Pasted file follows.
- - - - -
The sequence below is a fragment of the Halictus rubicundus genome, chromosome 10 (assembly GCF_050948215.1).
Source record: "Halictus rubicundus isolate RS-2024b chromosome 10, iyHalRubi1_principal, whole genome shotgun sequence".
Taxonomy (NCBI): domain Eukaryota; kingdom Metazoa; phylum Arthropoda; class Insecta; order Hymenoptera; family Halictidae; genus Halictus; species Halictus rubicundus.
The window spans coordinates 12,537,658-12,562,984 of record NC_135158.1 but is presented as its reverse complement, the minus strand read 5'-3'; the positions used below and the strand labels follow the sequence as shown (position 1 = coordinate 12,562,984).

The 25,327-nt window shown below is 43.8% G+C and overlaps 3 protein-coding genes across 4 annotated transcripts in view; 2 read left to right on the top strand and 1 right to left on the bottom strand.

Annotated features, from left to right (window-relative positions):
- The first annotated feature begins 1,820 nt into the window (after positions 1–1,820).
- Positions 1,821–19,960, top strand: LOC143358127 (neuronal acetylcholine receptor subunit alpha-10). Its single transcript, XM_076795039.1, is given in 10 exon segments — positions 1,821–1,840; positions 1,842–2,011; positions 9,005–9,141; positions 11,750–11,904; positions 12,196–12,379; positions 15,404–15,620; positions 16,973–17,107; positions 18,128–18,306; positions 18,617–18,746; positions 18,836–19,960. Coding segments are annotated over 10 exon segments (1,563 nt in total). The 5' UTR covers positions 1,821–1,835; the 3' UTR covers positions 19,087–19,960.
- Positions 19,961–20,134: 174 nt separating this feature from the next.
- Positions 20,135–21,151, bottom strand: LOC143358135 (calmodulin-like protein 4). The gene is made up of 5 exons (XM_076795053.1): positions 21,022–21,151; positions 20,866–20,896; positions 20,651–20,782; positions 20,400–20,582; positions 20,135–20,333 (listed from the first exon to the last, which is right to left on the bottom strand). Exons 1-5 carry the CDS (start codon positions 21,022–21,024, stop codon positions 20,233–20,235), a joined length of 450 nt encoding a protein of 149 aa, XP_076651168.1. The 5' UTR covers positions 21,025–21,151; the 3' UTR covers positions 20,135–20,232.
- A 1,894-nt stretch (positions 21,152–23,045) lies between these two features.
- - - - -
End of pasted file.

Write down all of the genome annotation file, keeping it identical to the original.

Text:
The sequence below is a fragment of the Halictus rubicundus genome, chromosome 10 (assembly GCF_050948215.1).
Source record: "Halictus rubicundus isolate RS-2024b chromosome 10, iyHalRubi1_principal, whole genome shotgun sequence".
Taxonomy (NCBI): domain Eukaryota; kingdom Metazoa; phylum Arthropoda; class Insecta; order Hymenoptera; family Halictidae; genus Halictus; species Halictus rubicundus.
The window spans coordinates 12,537,658-12,562,984 of record NC_135158.1 but is presented as its reverse complement, the minus strand read 5'-3'; the positions used below and the strand labels follow the sequence as shown (position 1 = coordinate 12,562,984).

The 25,327-nt window shown below is 43.8% G+C and overlaps 3 protein-coding genes across 4 annotated transcripts in view; 2 read left to right on the top strand and 1 right to left on the bottom strand.

Annotated features, from left to right (window-relative positions):
- The first annotated feature begins 1,820 nt into the window (after positions 1–1,820).
- Positions 1,821–19,960, top strand: LOC143358127 (neuronal acetylcholine receptor subunit alpha-10). Its single transcript, XM_076795039.1, is given in 10 exon segments — positions 1,821–1,840; positions 1,842–2,011; positions 9,005–9,141; positions 11,750–11,904; positions 12,196–12,379; positions 15,404–15,620; positions 16,973–17,107; positions 18,128–18,306; positions 18,617–18,746; positions 18,836–19,960. Coding segments are annotated over 10 exon segments (1,563 nt in total). The 5' UTR covers positions 1,821–1,835; the 3' UTR covers positions 19,087–19,960.
- Positions 19,961–20,134: 174 nt separating this feature from the next.
- Positions 20,135–21,151, bottom strand: LOC143358135 (calmodulin-like protein 4). The gene is made up of 5 exons (XM_076795053.1): positions 21,022–21,151; positions 20,866–20,896; positions 20,651–20,782; positions 20,400–20,582; positions 20,135–20,333 (listed from the first exon to the last, which is right to left on the bottom strand). Exons 1-5 carry the CDS (start codon positions 21,022–21,024, stop codon positions 20,233–20,235), a joined length of 450 nt encoding a protein of 149 aa, XP_076651168.1. The 5' UTR covers positions 21,025–21,151; the 3' UTR covers positions 20,135–20,232.
- A 1,894-nt stretch (positions 21,152–23,045) lies between these two features.